Parents of excluded pupils: customers, partners, problems?

Anne Pirrie, Gale Macleod, Gillean McCluskey, Mairi Ann Cullen

Research output: Contribution to journalArticle

11 Citations (Scopus)


This article presents data drawn from interviews with a range of service
providers and with the parents of pupils permanently excluded from alternative
provision in England. The findings are considered in the context of recent policy
developments in the area of children and families. These include the neo-liberal
framing of parents as customers who are able and expected to exercise choice in
respect of their children’s education. We explore this notion with reference to
situations in which parents were confronted with very limited options. The interviews
with service providers illustrate the complex and contingent nature of
their relations with the parents, as well as fundamental inconsistencies in the
way the latter were regarded. It appeared that service providers’ perceptions
were partly shaped by the degree to which parents appeared to comply with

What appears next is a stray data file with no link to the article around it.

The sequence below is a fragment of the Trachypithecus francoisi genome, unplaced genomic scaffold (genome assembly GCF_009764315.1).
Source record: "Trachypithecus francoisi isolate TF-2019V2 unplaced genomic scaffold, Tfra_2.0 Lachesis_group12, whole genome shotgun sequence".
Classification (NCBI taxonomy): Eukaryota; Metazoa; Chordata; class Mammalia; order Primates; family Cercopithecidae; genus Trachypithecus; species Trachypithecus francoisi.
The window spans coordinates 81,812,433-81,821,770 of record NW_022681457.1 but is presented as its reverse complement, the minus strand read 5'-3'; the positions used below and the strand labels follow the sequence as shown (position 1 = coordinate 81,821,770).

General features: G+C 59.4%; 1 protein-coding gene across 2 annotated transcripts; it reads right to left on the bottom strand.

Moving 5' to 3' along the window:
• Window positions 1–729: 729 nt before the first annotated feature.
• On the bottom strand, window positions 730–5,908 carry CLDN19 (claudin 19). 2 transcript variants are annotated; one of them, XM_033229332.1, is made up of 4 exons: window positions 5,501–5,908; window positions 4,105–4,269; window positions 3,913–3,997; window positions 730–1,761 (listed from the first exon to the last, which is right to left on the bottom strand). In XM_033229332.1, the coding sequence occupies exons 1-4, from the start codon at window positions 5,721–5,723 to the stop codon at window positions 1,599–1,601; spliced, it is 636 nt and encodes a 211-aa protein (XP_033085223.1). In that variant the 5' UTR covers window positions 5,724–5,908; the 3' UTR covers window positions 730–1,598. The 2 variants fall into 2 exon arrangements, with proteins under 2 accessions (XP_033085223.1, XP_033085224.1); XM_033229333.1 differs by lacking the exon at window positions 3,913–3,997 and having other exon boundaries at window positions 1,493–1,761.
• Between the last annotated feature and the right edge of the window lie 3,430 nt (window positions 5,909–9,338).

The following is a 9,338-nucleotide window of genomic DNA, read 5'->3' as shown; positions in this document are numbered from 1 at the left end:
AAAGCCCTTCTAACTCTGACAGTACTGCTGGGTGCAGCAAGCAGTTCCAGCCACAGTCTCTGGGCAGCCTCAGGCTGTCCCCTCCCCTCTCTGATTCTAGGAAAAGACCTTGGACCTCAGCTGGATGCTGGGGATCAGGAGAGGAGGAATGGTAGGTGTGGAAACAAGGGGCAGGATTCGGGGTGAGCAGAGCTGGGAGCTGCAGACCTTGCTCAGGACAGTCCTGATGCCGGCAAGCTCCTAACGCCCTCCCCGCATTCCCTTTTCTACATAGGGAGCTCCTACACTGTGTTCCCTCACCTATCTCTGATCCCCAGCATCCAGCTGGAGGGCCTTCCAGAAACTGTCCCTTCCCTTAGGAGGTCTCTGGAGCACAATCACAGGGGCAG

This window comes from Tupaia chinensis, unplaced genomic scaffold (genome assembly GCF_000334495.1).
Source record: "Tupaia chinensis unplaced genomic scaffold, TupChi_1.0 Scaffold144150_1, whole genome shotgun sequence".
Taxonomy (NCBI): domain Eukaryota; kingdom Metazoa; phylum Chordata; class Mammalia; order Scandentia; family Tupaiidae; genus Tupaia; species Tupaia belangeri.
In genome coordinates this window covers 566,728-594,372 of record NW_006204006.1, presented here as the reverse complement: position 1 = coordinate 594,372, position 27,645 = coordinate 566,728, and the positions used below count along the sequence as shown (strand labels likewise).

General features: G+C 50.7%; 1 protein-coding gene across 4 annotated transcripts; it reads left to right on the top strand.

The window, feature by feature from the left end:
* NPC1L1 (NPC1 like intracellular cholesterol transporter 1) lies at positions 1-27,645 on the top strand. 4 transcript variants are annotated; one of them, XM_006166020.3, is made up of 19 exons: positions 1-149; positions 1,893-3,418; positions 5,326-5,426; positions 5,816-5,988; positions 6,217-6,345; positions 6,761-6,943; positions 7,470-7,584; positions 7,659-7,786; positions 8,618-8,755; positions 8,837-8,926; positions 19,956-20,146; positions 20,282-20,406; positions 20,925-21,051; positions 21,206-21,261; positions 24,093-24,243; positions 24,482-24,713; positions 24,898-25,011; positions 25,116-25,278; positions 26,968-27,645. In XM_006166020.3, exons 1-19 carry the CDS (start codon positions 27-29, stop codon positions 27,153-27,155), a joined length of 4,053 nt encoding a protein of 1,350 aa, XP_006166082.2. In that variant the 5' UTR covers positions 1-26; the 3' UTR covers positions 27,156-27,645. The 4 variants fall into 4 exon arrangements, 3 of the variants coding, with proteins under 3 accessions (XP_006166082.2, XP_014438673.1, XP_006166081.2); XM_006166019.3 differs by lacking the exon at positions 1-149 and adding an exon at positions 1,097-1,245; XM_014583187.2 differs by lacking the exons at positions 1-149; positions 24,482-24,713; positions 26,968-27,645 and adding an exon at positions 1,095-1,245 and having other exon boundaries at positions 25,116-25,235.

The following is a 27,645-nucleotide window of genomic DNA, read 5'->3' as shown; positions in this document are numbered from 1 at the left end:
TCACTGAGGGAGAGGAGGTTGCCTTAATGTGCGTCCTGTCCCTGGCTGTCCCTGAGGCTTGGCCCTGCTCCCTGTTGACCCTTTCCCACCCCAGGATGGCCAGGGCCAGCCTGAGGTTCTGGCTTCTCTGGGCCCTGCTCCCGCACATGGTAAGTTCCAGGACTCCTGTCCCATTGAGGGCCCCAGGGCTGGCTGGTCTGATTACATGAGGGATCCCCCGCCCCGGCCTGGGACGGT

their suggestions, and by the level of resources (financial, personal and social)
parents had at their disposal. However, whether parents were perceived as customers,
partners or problems seemed largely contingent. The authors conclude
that it is in the complexities of the inter-relationships between service providers
and parents that the fault-lines of some of the key tenets of contemporary social
policy are revealed.
Original languageEnglish
Pages (from-to)387-401
Number of pages14
JournalEducational Review
Issue number4
Publication statusPublished - 2012


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